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Sexual Health

1. Emotional Health and Wellbeing 2. Sexual Health 3. My Sexual Health
4. Information on Sexual Health Clinics and Services  

2. Sexual Health

Friendships can change as we become young adults.  Two people may decide to enter into a more intimate relationship.  This can include having sexual intercourse, but it does not have to, it is always your choice.  There are lots of other ways you can show someone you care about them, without having sex. Never feel pressured into doing something you don’t want to do and always check with your partner that they are happy too.

If you have talked about it together and both want to have sex, the best thing to do, is to discuss this with the doctor or nurse at your GP surgery, or to visit a sexual health clinic. At the clinic, a sexual health nurse will be able to suggest types of contraception, to prevent a pregnancy, and be able to give you condoms to help protect against sexually transmitted infections (STI).  Although this can be embarrassing, remember that the nurses are used to talking about sex, and they will make it easier for you to talk to them about it.

The Lincolnshire Integrated Sexual Health Services (LISH) website has details of all the clinics in Lincolnshire, on their website at  There are some clinics especially for young people. You can find out if there is one in your area by visiting the website. You can also find out all about how to make an appointment. To see what it is like to visit a clinic you can watch this short video.  or you can visit their website

LiSH also has a mobile unit, please visit the link below for more information:

If you are unable to attend the main clinics, or require any reasonable adjustments to be made prior to a visit, please call the central booking line and speak to someone in the team.  They will arrange a member of the LiSH team to call back and discuss your requirements in more detail.

It is important to always use a condom when having vaginal, oral or anal sex, or you may be at risk of catching a sexually transmitted infection (STI). You can also get free condoms if you are between 13 and 25 by registering for a C Card.  There are details of how to do this on the website.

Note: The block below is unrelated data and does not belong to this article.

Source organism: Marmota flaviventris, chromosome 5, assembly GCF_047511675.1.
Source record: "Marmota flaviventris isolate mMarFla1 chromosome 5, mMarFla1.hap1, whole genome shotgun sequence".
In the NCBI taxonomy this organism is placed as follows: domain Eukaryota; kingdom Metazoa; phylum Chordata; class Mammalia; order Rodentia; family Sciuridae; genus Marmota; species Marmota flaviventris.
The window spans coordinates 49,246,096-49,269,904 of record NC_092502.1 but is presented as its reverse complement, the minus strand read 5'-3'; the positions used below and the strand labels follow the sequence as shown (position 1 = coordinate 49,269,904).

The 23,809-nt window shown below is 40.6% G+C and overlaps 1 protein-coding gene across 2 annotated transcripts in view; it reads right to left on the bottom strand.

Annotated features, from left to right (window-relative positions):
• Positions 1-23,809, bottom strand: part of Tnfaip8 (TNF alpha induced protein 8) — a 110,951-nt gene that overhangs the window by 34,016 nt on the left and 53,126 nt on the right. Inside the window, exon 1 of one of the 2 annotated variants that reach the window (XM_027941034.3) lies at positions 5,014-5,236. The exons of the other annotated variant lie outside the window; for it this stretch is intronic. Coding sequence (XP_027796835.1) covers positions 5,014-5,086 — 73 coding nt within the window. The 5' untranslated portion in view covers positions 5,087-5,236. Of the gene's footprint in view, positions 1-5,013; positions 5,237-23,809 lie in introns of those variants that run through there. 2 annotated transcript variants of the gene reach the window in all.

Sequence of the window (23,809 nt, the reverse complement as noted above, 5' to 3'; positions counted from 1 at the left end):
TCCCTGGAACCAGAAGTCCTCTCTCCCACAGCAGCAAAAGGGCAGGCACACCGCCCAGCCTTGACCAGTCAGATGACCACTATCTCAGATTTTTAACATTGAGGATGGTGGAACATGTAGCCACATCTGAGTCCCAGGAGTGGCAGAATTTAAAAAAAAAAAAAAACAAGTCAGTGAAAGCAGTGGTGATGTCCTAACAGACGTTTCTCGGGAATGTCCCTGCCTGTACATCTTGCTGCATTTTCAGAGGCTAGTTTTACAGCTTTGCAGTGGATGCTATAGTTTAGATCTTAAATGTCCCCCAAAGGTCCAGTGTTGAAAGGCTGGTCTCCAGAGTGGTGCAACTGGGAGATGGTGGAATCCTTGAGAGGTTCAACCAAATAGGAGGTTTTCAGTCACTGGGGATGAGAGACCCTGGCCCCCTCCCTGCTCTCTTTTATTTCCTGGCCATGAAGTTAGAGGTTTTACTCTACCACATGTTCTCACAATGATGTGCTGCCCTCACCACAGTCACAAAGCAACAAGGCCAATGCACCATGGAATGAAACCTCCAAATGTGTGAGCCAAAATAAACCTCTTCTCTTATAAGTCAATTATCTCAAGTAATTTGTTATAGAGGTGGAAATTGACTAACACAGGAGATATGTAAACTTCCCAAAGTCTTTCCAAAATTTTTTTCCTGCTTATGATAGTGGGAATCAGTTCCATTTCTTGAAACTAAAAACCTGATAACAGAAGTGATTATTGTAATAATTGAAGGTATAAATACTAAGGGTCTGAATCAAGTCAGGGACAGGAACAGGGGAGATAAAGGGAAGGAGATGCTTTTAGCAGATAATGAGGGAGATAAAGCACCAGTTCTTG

If you have had sex without using a condom, it is important to be tested for STI's at the sexual health clinic.  Remember, most STI's do not have any symptoms at all.



Sexual Orientation is who we are sexually attracted to, or who we want to have a romantic relationships with. We may be sexually attracted to people of the other sex, for example  female to male, male to female.  We may also be attracted to people of the same sex as ourselves, male to male, female to female or be attracted to both females and males.  This is known as being part of the LGBTQ community.  “lesbian, gay, bisexual, transgender and queer.”

 Some people also use the Q to stand for "questioning", meaning people who are trying to work out their sexual orientation or gender identity. You may also see lots of other letters after the Q, this shows the many ways people can form sexual or romantic attractions to different people, for different reasons during their life.

 It is okay to fancy or be attracted to people of the same sex – to be gay, lesbian or bisexual. It is okay to fancy or be attracted to someone of the opposite sex – to be heterosexual. Everyone have the same rights in expressing their sexuality and have personal and sexual relationships if they want to.

 You don’t have to tell other people that you are gay, lesbian or bisexual. If you do want to tell someone, think about telling someone that you can trust – and who you get on well with.

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